Benjamin was aghast. “You want me to go into space at my age?”
Agent Pole interrupted. “Your country does.”
“And in exchange we get knowledge,” said Havelock. “They have a cure for cancer.”
Agent Pole leaned forward. “You remember that nuclear explosion in the
China Sea? It was a sub-launched missile. The aliens detonated the
warhead before it got a mile high.”
News came and went, Benjamin found. He shrugged.
“We need that technology,” breathed Pole. The young NASA man opened his mouth to argue but the agent touched his earpiece.
“Time to go. Their lander’s coming in, and they want nobody within a dozen miles of you.”
Benjamin started to ask why, but they hurried him outside. Agent Pole insisted on fitting something into his ear.
“What’s happening?” Mr Benjamin wanted to know. Things were moving too fast. “I don’t need a hearing aid.”
“Good luck,” shouted Havelock over the noise of the rotors. The two men
boarded the helicopter and it lifted into clouds heavy with snow.
As he stood and shivered, Benjamin found himself thinking about his
family. “We haven’t located your daughter yet,” Agent Pole had said
when he introduced himself. “You didn’t give us much to go on.”
It felt as if his memory was being flicked through like a pack of
cards. He felt the urge to confess everything he’d ever done wrong. He
sniffed and wiped his eyes, ashamed for himself.
A silvery teardrop the size of a house fell from the clouds and came to
rest, bobbing silently a foot above the ground. The aliens stooped over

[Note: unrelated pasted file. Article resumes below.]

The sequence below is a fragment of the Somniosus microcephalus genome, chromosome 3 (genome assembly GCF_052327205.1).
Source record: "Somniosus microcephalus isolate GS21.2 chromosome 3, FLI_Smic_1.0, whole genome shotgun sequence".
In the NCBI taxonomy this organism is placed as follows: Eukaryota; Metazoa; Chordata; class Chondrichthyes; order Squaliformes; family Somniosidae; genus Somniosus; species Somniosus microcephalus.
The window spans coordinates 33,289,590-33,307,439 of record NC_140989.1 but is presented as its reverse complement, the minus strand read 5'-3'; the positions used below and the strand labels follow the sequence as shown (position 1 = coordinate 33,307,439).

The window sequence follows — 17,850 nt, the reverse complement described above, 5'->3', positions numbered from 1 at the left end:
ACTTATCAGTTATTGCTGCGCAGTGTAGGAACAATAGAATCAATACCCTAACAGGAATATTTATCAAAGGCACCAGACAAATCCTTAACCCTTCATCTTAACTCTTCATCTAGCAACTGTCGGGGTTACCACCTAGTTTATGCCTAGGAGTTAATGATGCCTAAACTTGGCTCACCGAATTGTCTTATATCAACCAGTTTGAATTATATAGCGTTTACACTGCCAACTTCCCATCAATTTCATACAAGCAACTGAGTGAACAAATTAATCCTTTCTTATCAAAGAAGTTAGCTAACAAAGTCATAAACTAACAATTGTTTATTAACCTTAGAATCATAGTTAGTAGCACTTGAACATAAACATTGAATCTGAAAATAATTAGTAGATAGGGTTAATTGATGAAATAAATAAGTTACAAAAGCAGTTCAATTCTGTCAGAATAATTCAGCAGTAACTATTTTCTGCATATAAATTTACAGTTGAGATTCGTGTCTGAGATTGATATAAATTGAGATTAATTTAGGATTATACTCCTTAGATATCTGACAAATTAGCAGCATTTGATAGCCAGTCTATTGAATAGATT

him on too many legs, their internal organs pumping and fluttering
inside transparent shells. They weren’t like bugs at all, and they
stank of old damp and rot.
the harvest has been poor
A gadget that spoke English trailed above them like a child’s balloon.
but your consciousness has the right... it dissolved into white noise… to entangle with the mayaship’s quantum state to help it cross time and space
“Don’t go with them,” Agent Pole shouted in his ear. “We’re on our way back.”
in return your tribe benefits from items of knowledge
“Do people ever say no?”
There was a pause.
your leaders said that would not be a problem
They closed around him, smelling like a mushroom cellar, and began shepherding him towards their quicksilver droplet.
Another burst of noise in his earpiece. “ETA two minutes.”
He threw the thing away. “Something’s wrong.”
a rival tribe wants the immune response we use to remotely detonate nuclear devices
“So now we have to have it.” He could hear a helicopter. “Couldn’t you offer everybody something harmless instead?”
you are pessimistic about the future of your world
He began to sense the strangeness of what it was to be them, and
their indifference to events here. Time and space were infinite and the
mayaship would never return. It was like making deals with bubbles.
Perhaps people wouldn’t trigger each other’s arsenals; perhaps it was
the end of nuclear weapons; perhaps wars would rage in the
old-fashioned ways. He seemed to be looking at human life from a great
distance, through the wrong end of a cheap telescope.
He watched the crude whirly thing hurrying in to land, and if he tried, he could almost identify its purpose.
“You’ve done something to my mind,” concluded Mr Benjamin, everything becoming clear now.
some improvements were necessary
Mr Benjamin debated whether he should be angry, but no one asks the
wheat; the vine is not consulted; the opinion of the harvest carries no
© 2020 David Barber
Bio: David Barber lives anonymously in the UK. His ambition is to write.
Comment on this story in the Aphelion Forum
Return to Aphelion's Index page.